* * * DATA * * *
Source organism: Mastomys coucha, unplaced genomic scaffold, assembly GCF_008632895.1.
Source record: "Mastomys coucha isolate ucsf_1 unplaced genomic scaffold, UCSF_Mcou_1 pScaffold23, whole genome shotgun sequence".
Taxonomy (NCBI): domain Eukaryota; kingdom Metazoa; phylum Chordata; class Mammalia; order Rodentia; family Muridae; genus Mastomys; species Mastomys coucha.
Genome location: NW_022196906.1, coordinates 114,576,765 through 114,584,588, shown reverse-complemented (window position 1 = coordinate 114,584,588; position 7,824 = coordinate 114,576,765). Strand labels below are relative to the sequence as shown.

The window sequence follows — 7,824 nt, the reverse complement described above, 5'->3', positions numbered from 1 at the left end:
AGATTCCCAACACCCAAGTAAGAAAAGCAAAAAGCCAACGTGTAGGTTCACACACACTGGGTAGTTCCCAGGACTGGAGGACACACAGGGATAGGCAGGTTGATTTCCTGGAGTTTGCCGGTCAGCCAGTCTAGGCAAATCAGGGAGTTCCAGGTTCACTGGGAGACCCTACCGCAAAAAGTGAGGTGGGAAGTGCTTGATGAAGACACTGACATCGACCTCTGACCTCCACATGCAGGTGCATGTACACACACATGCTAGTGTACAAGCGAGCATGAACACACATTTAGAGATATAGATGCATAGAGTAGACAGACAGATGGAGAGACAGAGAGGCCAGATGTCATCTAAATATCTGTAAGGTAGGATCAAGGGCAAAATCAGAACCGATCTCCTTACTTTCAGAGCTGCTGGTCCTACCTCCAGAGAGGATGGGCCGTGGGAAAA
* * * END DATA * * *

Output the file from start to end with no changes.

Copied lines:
Source organism: Mastomys coucha, unplaced genomic scaffold, assembly GCF_008632895.1.
Source record: "Mastomys coucha isolate ucsf_1 unplaced genomic scaffold, UCSF_Mcou_1 pScaffold23, whole genome shotgun sequence".
Taxonomy (NCBI): domain Eukaryota; kingdom Metazoa; phylum Chordata; class Mammalia; order Rodentia; family Muridae; genus Mastomys; species Mastomys coucha.
Genome location: NW_022196906.1, coordinates 114,576,765 through 114,584,588, shown reverse-complemented (window position 1 = coordinate 114,584,588; position 7,824 = coordinate 114,576,765). Strand labels below are relative to the sequence as shown.

The window sequence follows — 7,824 nt, the reverse complement described above, 5'->3', positions numbered from 1 at the left end:
AGATTCCCAACACCCAAGTAAGAAAAGCAAAAAGCCAACGTGTAGGTTCACACACACTGGGTAGTTCCCAGGACTGGAGGACACACAGGGATAGGCAGGTTGATTTCCTGGAGTTTGCCGGTCAGCCAGTCTAGGCAAATCAGGGAGTTCCAGGTTCACTGGGAGACCCTACCGCAAAAAGTGAGGTGGGAAGTGCTTGATGAAGACACTGACATCGACCTCTGACCTCCACATGCAGGTGCATGTACACACACATGCTAGTGTACAAGCGAGCATGAACACACATTTAGAGATATAGATGCATAGAGTAGACAGACAGATGGAGAGACAGAGAGGCCAGATGTCATCTAAATATCTGTAAGGTAGGATCAAGGGCAAAATCAGAACCGATCTCCTTACTTTCAGAGCTGCTGGTCCTACCTCCAGAGAGGATGGGCCGTGGGAAAA